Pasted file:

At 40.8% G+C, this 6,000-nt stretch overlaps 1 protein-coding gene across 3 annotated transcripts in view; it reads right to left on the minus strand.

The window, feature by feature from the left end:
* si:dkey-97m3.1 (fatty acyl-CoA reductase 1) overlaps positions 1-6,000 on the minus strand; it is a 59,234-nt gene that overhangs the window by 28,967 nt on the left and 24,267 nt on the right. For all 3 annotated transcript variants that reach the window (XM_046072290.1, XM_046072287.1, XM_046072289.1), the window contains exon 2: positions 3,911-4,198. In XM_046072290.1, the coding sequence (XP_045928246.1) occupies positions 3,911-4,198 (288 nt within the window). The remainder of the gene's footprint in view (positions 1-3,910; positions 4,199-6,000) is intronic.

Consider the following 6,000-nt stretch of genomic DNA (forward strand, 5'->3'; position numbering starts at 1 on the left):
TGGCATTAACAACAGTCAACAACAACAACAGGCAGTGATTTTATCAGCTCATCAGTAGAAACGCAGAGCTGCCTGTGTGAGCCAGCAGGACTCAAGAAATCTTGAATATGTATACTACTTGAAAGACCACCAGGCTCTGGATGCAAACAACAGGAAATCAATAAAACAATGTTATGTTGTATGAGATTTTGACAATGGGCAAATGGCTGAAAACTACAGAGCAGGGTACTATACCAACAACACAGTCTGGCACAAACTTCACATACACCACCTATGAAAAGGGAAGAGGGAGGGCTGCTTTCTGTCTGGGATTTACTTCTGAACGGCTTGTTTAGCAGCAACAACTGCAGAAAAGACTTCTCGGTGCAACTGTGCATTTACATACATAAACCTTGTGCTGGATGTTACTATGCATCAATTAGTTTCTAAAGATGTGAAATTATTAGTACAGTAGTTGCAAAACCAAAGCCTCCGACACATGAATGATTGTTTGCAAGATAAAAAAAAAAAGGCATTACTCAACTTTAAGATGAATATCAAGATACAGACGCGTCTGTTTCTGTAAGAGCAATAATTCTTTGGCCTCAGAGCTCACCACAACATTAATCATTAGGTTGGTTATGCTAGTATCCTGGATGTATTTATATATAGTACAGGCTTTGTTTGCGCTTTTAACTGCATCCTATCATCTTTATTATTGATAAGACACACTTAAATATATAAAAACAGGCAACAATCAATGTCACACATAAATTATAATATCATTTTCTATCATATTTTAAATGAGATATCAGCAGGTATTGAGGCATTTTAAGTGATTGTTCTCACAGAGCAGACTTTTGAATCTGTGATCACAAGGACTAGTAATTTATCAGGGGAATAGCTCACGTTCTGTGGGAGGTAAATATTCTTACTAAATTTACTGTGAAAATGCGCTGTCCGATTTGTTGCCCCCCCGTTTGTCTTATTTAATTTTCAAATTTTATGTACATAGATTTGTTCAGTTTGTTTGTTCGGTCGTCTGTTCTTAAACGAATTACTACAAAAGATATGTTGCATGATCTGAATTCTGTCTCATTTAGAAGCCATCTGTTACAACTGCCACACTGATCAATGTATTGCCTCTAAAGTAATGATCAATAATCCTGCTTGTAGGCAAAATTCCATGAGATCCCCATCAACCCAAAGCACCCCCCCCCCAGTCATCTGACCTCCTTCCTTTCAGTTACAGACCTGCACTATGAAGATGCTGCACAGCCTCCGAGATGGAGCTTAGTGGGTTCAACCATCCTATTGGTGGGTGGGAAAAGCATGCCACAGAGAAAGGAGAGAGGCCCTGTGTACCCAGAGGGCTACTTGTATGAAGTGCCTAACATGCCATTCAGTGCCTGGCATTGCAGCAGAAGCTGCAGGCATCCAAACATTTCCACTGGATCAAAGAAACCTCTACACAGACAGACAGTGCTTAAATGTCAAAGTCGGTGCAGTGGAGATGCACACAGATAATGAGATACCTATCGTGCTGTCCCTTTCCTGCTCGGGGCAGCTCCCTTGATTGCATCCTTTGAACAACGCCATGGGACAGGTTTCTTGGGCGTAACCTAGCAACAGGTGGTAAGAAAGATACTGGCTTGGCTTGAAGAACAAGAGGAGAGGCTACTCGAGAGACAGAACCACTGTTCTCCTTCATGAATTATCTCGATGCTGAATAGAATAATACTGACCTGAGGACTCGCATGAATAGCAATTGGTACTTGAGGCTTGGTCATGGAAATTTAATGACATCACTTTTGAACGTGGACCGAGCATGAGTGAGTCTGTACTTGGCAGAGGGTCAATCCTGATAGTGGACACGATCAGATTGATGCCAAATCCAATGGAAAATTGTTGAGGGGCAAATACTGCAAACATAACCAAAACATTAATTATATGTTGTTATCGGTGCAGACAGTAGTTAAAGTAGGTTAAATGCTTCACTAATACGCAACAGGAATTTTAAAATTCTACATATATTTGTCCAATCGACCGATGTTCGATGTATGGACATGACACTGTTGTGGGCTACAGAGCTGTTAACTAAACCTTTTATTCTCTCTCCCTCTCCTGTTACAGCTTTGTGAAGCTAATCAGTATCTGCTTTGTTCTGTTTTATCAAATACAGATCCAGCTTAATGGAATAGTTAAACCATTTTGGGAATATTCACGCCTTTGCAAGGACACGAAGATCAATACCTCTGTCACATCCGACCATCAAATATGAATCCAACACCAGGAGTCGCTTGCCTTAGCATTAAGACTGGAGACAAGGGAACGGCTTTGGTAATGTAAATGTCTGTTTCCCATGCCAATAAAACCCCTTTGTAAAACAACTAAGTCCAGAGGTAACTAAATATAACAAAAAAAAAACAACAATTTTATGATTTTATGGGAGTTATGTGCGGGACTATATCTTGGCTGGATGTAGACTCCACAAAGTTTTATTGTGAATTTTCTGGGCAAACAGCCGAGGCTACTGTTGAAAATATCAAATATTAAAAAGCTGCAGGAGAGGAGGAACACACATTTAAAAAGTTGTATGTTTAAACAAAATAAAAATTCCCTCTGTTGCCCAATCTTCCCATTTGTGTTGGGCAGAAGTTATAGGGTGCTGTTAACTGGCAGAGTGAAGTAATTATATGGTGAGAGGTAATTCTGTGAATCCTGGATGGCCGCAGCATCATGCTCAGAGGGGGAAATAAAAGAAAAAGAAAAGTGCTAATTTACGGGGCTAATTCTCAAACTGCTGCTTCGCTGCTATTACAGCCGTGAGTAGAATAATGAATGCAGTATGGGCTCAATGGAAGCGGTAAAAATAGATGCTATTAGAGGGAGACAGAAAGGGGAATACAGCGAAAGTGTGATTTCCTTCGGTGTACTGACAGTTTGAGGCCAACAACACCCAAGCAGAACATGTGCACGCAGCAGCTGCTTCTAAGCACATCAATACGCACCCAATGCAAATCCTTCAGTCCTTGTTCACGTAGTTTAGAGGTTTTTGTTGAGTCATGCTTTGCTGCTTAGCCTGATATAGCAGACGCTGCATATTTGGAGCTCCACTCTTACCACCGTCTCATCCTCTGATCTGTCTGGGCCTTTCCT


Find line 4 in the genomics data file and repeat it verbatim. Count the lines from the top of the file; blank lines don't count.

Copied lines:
Consider the following 6,000-nt stretch of genomic DNA (forward strand, 5'->3'; position numbering starts at 1 on the left):